3. The early records for Georgetown County (1786 - ~1860) were not preserved, but the colonial/provincial records of South Carolina are generally intact. The colonial land records and deeds are indexed by the SC Department of Archives and History at Unfortunately, these documents provide no means for determining which of the numerous John Wilsons is involved in a given transaction. The place names for his residence might be recorded as Craven County--an old/proprietary county which did not function as a unit of government, but included most of the northern half of the province. A reference to Georgetown might refer either to the town or to the judicial district created in 1769. The parish of residence of "your John Wilson" was Prince George, which included more than one Wilson family. The first reference to this specific John Wilson, besides his marriage, is the 1778 listing among the Grand Jurors of the Parish of Prince George. The jury lists are online at Scroll down the page to Georgetown District and click on Grand Jurors, then use the search function to locate John Wilson. His brother-in-law Thomas [Morritt] Hasell is on the same list. All Grand Jurors were also included on the Petit Juror list compiled from tax lists of all property owners. Grand Jurors were the subset who paid (or owed) at least £5 in annual taxes. Land taxes were low (3 shillings per 100 acres), so a £5 tax bill implied substantial amounts for improvements such as homes, stables or businesses, plus livestock and slaves. The currency used was "SC money" (also called "proclamation money"); the conversion rate was £7 (SC) = one pound sterling. Two different John Wilsons appeared on the 1782 Proclamation List (banishment of Loyalists and confiscation of their property). This list is online at The first one was a Lt. John Wilson "of the British army". This could be one of several same-named men with commissions in Loyalist units active in SC. The second entry, under the heading "Obnoxious Persons", specifies "John Wilson of Georgetown". Yet another John Wilson was a Lieutenant in the Queen's Rangers. He was from York Co PA, and was coincidentally stationed at Georgetown SC in 1780-81. However, he was not a resident and property owner of SC, so could not have been included in the Proclamation List. Murtie June Clark's Loyalists of the American Revolution, Volume II, p. 488, includes a brief summary of your John: Wilson, John. Of Georgetown, South Carolina. Banished and estate confiscated. Went to England. His wife, who "descended from one of the most respectable and affluent families" of that State, and who "without hesitation, bade adieu to her native country and numerous relatives, to share his fate", died at London in 1814. Robert S. Lambert, South Carolina Loyalists in the American Revolution (Columbia SC: Univ. of South Carolina Press, 1987) includes slightly more detail on p. 277: ...Among many other examples were the Georgetown schoolmaster John Wilson, who had come to England when Charlestown was evacuated [Dec 1782], was then turned away when he tried to rejoin his family in South Carolina under the terms of the treaty of peace, and then wandered from Philadelphia to New York to Jamaica before reaching England once again in 1786. Lambert used a single footnote for a large paragraph in which Wilson was the second of four Loyalists covered. The references listed for that footnote are the Loyalist Transcripts (at the British Public Records Office) Volume LVI, 213-20, 314-22; LVII, 311-17. The Lambert book is online in pdf format from Clemson University. The full text of Wilson's deposition in his claim in the Loyalist Transcripts is likely to provide the most information about Wilson's background, perhaps including his place of birth. The will of Elizabeth Hasell, older sister of Margaret Hasell Wilson, was signed in Charleston on 7 Oct 1794, proven 31 Oct 1794 (Charleston Will Book C, 1793-1800, p. 162). Her legatees were her brother Thomas Hasell Sr. [Thomas Morritt Hasell, son of Thomas and Alice Morritt Hasell] and her sister Margaret, wife of John Wilson. Her nephews were named as Thomas, Morritt, James and Christopher Hasell, under 22 years. Her nieces were named as Eliza Hasell [Wilson] and Anna Sophia Wilson, under 16 years. Elizabeth Hasell did not refer to her nephew John Hasell Wilson, and may have been unaware of his birth in England. She covered all contingencies by leaving the annual interest from a bond for the use of her nieces until marriage, after which the principal was to be divided "between all my sister's children". The colonial deed and will abstracts are informative about some families (e.g., the Hasells), but offer no clues about the specific John Wilson who lived in Prince George's Parish, Georgetown District. His claim for reimbursement in the Loyalist Transcripts (as cited by Lambert) may be the only source for information about his background. Harriet Imrey On 2/13/2013 3:51 PM, Charlotte Tebbutt wrote: > Hi All, > > I am looking for some help in tracing one of my ancestors who hails from South Carolina. > > His name is John WILSON (bc.1755-dc.1825). > > I will go through what I do know about him below. I am anxious to find out more about his early life in SC and who he was and came from. I know WILSON is a popular name and there are a number of possibilities for families he could be connected to. Unfortunately as I live in sunny England > I have no access to records that might enlighten the matter – and to be fair I wouldn’t even know where to start. I do know that a lot of Colonial records were lost in the Civil War and am therefore aware that I might never know the answer as to his origins. > > Birth - Some later secondary sources claim he was born in 1755 and that he was from Georgetown, SC. I have found no record of his birth or any later documentary evidence to support an age. I know he was married in 1777 so a birth of around 1750 seems fair. > > Marriage – He married Margaret HASELL in Georgetown, SC on 12th June 1777. > > Wife – His wife came from a prominent SC family with a long history going back to early Colonial times. She counted amongst her relatives Christopher GADSDEN (uncle) and William GIBBES (cousin). For me she is a gateway ancestor and I can trace her lineage back through aristocratic families in England. > > Children – They had four children that I can locate – although only two (John and Anna) reached maturity and only John had descendants. > > Anna Sophia WILSON (b.1782-d.1852) > > Gadsden Christopher WILSON (b?-d.1786) > > John Hasell WILSON (b.1789-d.1835) > > Eliza Hasell WILSON (b?-d?) > > Loyalist – What I know from later sources is that he calls himself “An American Loyalist from S. Carolina”. His stance is somewhat surprising seeing that the majority of his wife’s family are Patriot’s – and outspoken ones at that. He ends up back in London (more of which I will write about below). I can find no records of him fighting in the War but there are a few possibilities of John Wilson’s who are dispossessed or just mentioned as a loyalist from SC. > > London – All I can tell for certain is that he was in London by 1789. Anna was born in SC in 1782 (the last time I can fix all the family together in the USA) and John Hasell was born in London in 1789. Their other son (Gadsden Christopher) was buried in London in 1786 but that doesn’t suppose that the father was with the family at this stage, although it was probable. Both > the evacuations from Charleston and Savannah are possibilities, I understand, with these dates. > > European Museum – As a side-note (although somewhat interesting to show his standing and education) he became the proprietor of the European Museum in London from 1789 which was successful for over twenty years. He was described as a Barnum-type figure and certainly had friends in high places (who helped setup the enterprise) and appeared to have a high understanding of Art and History (good education?). > > Later life – He married a Mary DOVE in 1815 (a year after his first wife’s death). And there followed a decline in his business ventures leading to a failed enterprise in turning his home into a theatre. His son had been made bankrupt in 1819 and then lived with his father and the property they lived in was sold in 1823 to Christie’s auction house. Secondary sources say he > dies in 1825 but I have been unable to find a record of his death in this period. > > So what I am hoping for is someone to help me (or point me in the right direction) to help find out where he came from, who his parents were and if we can work out which loyalist John WILSON from SC he was. I’d also love to know when he left SC for England. > > Yours hopefully,Charlotte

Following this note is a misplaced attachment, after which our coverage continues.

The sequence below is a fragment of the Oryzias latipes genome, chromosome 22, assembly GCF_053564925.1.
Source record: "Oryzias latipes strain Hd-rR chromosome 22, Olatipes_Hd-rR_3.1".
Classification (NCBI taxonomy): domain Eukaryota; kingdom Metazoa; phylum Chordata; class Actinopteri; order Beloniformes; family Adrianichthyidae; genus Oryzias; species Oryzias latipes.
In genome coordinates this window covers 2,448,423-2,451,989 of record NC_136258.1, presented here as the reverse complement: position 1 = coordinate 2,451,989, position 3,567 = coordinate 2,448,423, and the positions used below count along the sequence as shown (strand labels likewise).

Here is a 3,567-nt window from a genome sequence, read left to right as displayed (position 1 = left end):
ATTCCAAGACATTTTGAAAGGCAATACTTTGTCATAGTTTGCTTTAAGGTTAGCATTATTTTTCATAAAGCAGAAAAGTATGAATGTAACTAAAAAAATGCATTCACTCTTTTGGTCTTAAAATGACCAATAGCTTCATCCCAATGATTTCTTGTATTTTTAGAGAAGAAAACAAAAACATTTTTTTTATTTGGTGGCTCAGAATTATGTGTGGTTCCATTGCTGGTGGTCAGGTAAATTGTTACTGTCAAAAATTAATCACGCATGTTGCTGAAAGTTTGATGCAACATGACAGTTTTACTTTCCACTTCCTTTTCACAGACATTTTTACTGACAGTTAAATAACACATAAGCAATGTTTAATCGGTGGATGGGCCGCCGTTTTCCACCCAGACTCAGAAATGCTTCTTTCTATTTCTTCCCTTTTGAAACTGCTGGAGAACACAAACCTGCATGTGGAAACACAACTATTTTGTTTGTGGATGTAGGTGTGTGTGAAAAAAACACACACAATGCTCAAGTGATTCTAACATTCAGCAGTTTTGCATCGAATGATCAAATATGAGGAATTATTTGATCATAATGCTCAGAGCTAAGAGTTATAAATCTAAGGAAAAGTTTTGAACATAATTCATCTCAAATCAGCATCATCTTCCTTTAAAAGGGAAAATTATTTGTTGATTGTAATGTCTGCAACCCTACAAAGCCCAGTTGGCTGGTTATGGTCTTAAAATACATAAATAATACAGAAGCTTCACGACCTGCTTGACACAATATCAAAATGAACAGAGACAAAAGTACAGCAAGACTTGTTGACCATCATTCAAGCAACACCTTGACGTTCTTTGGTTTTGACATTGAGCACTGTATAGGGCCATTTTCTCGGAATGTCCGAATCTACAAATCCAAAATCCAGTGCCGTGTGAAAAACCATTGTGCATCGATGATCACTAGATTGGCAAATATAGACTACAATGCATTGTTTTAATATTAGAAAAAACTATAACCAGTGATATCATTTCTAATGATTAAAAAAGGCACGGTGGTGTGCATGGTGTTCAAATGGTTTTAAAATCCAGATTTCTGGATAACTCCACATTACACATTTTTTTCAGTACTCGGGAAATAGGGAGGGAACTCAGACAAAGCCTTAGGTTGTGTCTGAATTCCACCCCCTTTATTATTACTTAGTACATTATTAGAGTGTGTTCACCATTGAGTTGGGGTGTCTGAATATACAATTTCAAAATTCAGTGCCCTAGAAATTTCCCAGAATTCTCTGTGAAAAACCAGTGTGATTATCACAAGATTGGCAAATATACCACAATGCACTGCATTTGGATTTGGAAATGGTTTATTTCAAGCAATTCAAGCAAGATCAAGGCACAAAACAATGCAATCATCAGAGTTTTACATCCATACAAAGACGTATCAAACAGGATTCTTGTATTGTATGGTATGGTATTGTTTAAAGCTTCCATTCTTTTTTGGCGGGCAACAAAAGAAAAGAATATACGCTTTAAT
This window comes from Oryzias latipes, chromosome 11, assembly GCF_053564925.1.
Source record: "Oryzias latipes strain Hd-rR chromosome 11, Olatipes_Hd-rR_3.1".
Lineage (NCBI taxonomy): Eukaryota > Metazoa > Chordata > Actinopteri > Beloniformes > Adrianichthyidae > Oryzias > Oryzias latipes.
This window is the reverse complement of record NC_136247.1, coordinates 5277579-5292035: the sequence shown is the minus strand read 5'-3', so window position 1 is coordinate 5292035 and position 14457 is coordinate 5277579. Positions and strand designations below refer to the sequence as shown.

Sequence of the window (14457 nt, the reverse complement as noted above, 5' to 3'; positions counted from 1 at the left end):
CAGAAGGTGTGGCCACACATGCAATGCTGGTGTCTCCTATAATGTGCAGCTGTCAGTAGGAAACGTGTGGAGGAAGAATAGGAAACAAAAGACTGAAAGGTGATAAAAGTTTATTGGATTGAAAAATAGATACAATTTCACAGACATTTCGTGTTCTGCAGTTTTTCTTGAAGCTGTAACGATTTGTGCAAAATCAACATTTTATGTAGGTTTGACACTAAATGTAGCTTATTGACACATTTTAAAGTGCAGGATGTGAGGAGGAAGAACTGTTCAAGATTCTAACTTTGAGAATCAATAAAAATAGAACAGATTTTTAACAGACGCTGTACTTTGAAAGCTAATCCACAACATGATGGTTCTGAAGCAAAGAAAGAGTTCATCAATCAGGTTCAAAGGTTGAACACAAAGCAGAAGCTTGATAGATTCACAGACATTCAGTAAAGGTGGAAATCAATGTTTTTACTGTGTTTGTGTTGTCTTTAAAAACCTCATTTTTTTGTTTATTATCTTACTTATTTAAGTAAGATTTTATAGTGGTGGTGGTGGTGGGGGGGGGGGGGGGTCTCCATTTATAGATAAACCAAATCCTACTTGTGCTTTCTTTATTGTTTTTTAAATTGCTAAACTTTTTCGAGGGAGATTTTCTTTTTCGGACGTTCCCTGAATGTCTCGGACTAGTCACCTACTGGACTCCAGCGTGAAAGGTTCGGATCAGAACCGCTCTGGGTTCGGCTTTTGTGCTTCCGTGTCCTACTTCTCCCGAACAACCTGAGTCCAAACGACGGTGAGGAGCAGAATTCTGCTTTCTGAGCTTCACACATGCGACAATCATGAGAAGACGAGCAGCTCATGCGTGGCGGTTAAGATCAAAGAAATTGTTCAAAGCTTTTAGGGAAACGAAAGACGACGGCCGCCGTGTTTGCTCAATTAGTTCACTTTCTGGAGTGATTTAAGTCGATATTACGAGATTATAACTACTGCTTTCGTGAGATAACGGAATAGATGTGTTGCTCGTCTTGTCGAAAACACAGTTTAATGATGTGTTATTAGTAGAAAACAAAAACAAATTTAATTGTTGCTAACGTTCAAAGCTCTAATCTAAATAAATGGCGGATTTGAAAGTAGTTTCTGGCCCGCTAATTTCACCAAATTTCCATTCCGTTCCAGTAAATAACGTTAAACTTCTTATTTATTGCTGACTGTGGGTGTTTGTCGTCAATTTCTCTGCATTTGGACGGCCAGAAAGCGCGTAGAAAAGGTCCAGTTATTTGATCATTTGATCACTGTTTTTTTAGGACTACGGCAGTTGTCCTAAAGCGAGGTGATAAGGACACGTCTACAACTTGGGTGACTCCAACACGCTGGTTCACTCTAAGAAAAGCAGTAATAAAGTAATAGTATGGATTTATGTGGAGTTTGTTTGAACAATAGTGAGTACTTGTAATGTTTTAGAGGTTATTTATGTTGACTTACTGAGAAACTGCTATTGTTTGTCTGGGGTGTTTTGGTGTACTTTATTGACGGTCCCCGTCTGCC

02/14/2013 04:07:14